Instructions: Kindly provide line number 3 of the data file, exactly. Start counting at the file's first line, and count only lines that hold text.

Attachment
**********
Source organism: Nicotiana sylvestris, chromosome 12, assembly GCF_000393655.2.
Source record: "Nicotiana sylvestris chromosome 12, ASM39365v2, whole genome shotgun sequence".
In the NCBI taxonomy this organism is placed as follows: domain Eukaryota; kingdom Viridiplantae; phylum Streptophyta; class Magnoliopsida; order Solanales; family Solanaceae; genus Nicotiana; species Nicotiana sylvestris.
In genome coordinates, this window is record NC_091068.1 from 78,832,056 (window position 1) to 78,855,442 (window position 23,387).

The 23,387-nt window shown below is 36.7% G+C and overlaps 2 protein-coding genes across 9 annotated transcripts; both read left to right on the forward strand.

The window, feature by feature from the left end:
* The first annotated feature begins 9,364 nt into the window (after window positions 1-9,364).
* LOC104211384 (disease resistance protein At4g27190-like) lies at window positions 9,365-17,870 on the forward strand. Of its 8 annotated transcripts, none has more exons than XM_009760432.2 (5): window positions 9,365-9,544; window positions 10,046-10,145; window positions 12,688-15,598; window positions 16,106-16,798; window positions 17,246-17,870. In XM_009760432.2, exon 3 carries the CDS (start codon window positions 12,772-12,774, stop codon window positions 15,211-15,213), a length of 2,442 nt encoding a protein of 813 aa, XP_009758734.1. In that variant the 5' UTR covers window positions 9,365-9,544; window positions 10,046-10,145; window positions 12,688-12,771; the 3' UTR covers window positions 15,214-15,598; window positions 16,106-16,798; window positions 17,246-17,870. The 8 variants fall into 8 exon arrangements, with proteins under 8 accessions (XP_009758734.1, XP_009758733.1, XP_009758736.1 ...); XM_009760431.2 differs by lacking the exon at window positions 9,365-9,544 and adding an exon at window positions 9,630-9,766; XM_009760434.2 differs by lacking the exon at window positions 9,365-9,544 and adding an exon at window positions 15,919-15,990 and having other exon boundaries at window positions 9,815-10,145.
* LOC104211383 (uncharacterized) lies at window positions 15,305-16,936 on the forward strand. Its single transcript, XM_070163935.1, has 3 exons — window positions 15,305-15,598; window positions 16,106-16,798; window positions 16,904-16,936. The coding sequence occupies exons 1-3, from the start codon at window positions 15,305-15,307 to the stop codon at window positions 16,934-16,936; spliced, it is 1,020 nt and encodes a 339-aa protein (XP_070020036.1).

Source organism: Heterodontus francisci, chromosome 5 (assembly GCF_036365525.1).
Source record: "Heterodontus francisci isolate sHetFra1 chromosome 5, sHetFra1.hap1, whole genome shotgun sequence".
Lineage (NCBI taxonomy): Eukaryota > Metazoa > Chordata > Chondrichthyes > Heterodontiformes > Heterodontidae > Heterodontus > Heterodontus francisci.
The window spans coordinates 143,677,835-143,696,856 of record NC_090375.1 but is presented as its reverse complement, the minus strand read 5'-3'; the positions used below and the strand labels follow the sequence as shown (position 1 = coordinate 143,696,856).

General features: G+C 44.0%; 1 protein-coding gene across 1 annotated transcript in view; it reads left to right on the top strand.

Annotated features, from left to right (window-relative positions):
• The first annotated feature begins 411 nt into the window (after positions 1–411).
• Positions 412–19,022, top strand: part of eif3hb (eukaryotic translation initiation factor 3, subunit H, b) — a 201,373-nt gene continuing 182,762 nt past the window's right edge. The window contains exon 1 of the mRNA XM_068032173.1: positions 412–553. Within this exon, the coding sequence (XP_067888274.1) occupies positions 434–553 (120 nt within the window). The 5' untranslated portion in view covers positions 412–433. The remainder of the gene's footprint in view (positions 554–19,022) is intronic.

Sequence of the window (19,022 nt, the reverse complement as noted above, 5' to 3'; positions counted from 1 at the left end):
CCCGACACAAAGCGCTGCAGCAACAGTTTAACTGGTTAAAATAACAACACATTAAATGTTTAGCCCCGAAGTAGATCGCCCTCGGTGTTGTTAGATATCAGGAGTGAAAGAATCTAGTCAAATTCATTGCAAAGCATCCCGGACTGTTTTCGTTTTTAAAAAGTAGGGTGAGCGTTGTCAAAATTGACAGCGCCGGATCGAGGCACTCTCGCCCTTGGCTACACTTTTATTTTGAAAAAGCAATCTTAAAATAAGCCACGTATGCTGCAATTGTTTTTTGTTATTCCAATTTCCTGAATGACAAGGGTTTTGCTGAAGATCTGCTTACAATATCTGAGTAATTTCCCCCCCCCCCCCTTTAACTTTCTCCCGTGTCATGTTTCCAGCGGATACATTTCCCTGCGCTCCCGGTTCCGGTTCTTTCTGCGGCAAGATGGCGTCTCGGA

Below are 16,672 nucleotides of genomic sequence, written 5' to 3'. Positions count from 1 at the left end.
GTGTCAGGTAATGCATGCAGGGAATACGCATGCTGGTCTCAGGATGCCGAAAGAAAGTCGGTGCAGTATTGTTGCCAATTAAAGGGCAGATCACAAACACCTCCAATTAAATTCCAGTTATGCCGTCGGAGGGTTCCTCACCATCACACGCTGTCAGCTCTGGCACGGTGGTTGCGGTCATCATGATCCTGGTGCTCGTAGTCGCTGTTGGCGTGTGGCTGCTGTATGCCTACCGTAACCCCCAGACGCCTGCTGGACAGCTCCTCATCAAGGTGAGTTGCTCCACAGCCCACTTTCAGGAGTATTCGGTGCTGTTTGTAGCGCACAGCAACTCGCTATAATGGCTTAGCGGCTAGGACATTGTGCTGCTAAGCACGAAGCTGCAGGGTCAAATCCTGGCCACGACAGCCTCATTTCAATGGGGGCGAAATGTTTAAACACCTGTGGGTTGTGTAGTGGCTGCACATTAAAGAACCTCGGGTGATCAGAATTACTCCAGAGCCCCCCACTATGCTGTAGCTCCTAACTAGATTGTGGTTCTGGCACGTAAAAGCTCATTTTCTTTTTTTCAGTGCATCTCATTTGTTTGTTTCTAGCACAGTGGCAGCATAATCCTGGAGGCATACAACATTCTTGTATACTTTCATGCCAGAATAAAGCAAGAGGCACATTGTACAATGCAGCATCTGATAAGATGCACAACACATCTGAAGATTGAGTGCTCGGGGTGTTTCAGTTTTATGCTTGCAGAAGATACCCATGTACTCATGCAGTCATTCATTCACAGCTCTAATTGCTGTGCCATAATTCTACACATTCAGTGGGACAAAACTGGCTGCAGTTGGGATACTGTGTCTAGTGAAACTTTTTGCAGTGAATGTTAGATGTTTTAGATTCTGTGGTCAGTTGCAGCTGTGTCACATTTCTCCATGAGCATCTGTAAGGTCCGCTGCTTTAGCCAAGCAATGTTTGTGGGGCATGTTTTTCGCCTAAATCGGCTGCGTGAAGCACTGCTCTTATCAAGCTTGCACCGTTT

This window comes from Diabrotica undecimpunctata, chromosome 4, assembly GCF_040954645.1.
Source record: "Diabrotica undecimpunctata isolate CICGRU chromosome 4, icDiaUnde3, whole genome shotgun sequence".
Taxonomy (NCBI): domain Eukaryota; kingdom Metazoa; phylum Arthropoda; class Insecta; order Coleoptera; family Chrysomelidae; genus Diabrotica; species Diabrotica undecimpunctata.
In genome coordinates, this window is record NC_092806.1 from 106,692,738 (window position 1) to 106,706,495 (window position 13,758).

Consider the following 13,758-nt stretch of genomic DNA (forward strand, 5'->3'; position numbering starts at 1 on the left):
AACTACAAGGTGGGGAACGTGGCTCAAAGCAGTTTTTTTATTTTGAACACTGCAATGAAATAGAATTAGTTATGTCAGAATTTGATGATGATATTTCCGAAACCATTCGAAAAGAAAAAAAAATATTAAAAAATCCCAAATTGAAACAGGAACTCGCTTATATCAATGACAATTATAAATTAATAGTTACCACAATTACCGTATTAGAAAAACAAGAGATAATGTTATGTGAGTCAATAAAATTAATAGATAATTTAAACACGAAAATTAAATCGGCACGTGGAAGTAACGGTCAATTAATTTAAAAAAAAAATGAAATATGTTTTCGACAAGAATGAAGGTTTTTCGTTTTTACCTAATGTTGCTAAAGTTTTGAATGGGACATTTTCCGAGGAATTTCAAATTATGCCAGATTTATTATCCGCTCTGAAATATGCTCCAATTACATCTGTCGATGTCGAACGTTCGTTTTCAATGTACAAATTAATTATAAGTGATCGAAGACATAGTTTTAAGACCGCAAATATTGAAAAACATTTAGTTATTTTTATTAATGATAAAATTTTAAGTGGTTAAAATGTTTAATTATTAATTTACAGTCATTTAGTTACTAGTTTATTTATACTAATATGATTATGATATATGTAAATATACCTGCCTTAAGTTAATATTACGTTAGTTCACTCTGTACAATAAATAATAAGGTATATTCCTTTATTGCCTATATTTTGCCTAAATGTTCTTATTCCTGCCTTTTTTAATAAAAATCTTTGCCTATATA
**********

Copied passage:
In the NCBI taxonomy this organism is placed as follows: domain Eukaryota; kingdom Viridiplantae; phylum Streptophyta; class Magnoliopsida; order Solanales; family Solanaceae; genus Nicotiana; species Nicotiana sylvestris.